A spectacular area stretching over more than 26,000 ha in China's Hunan Province, the site is dominated by more than 3,000 narrow sandstone pillars and peaks, many over 200 m high. Between the peaks lie ravines and gorges with streams, pools and waterfalls, some 40 caves, and two large natural bridges. In addition to the striking beauty of the landscape, the region is also noted for the fact that it is home to a number of endangered plant and animal species.
Wulingyuan Scenic and Historic Interest Area
© Vincent Ko Hon Chiu
The site lies in the Wulingyuan District of the city of Dayong and covers the entire drainage basin of the Suoxi Brook, which winds for 69 km through the site. The most notable feature, dominating about two-thirds of the site, are more than 3,000 quartzite sandstone pillars and peaks. Between the peaks are numerous ravines and gorges, many containing attractive streams, pools and waterfalls. The site also contains a number of karst features, notably some 40 caves which are concentrated on the banks of the Suoxiyu River and the south-east side of Tianzi Mountain. Huanglong or Yellow Dragon Cave is said to be one of the 10 largest caves in China. Spectacular calcite deposits are a major feature of many of these caves.
There are two spectacular natural bridges in the area: Xianrenqias (Bridge of the Immortals) and Tianqiashengkong (Bridge Across the Sky). It lies 357 m above the valley floor and may be the highest natural bridge in the world. The site is popularly known to have '800 brooks and streams' but in reality, there are far less, perhaps 60. Many drain into the Suoxi River which runs through the centre of the site. One of the side branches of this river has been dammed at one point, creating Baojeng Lake. This lake has been created for water supply, flood control and to enhance the habitat for the Chinese giant salamander as well as for recreation.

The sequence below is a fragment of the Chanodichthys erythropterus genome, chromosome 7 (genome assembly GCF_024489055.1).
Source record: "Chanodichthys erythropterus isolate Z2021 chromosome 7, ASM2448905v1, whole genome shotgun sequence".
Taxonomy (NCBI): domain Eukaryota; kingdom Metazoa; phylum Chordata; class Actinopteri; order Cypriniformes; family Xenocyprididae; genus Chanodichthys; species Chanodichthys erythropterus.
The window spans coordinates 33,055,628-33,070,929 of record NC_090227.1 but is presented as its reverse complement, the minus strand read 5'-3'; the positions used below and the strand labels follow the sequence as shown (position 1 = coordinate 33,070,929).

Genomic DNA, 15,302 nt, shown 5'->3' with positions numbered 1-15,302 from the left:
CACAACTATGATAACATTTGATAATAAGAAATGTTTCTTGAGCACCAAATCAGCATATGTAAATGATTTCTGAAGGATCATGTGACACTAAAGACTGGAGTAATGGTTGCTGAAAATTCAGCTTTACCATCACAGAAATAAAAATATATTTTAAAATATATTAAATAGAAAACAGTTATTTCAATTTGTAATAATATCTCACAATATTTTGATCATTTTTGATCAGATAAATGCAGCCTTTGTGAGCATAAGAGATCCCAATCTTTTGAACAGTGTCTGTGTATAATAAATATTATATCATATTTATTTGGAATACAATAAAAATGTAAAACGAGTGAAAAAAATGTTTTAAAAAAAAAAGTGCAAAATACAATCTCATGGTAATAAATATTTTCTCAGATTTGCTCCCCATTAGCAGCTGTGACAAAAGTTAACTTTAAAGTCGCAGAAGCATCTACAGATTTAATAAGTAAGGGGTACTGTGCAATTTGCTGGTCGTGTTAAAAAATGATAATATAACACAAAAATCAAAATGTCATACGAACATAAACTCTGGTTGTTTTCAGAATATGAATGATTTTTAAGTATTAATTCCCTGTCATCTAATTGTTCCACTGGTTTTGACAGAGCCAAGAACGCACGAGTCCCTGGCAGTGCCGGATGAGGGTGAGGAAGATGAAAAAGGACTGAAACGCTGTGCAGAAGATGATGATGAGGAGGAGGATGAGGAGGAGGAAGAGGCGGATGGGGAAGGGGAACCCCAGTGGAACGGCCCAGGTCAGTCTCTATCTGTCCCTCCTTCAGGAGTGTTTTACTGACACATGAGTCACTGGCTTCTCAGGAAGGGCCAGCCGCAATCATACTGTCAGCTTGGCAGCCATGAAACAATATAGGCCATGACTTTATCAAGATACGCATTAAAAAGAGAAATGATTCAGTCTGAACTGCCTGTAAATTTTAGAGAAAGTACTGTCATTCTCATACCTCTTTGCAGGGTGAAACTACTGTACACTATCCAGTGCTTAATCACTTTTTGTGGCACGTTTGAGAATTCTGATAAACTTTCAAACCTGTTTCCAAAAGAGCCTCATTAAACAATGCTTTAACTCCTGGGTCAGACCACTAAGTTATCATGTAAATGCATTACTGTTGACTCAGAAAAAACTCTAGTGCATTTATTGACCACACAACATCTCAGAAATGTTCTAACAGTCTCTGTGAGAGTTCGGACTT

Wulingyuan lies in the Central China Botanic Region of the Sino-Japanese Botanic Zone, and was a refuge for many ancient species during the Quaternary glacial period. Below 700 m the community is predominantly evergreen broadleaf. Between 700 m and 950 m, there is a mixed community of evergreen and deciduous broadleaved trees. There are also some coniferous species including Chinese plum yew and pines. Above 950 m, there is a community of deciduous broadleaved trees, bushes and herbs; in some areas below 1,000 m, extensive communities are dominated by pine.
3,000 species of plant occur within the area, including some 600 species of woody plant; these are split fairly evenly between tropical/subtropical and temperate species. Many of the species are of value for timber, medical or ornamental purposes.
A number of faunal species are globally threatened with extinction: Chinese giant salamander, Asiatic wild dog, Asiatic black bear, clouded leopard, leopard and Chinese water deer. The clouded leopard population is likely to be very small, although tracks and others signs have been found they have never actually been seen.
Unlike many other areas of China, the site does not have a long human history. In ancient times it was regarded as remote and inaccessible. Local legends indicate that Zhangliang, a lord in the Han dynasty (206 BC-AD 220), lived in seclusion in Wulingyuan and was buried below Qingyan (now Zhangjiajie) Mountain. Source: UNESCO/CLT/WHC
Approved as a scenic and historic interest area by the State Council in 1988, and was placed under the authority of Wulingyuan District Government which was created in the same year. In ancient times, the site was remote, inaccessible and seldom visited: it thus remained almost untouched by man until the founding of People's Republic of China in 1949. Since that time it was under the administration of three county governments, until the Wulingyuan District was established and instructed to take great care to ensure protection, with the closure of some hills to facilitate afforestation. In 1992 the core zone was established as a natural World Heritage Site on the basis of criterion (iii). Source: Advisory Body Evaluation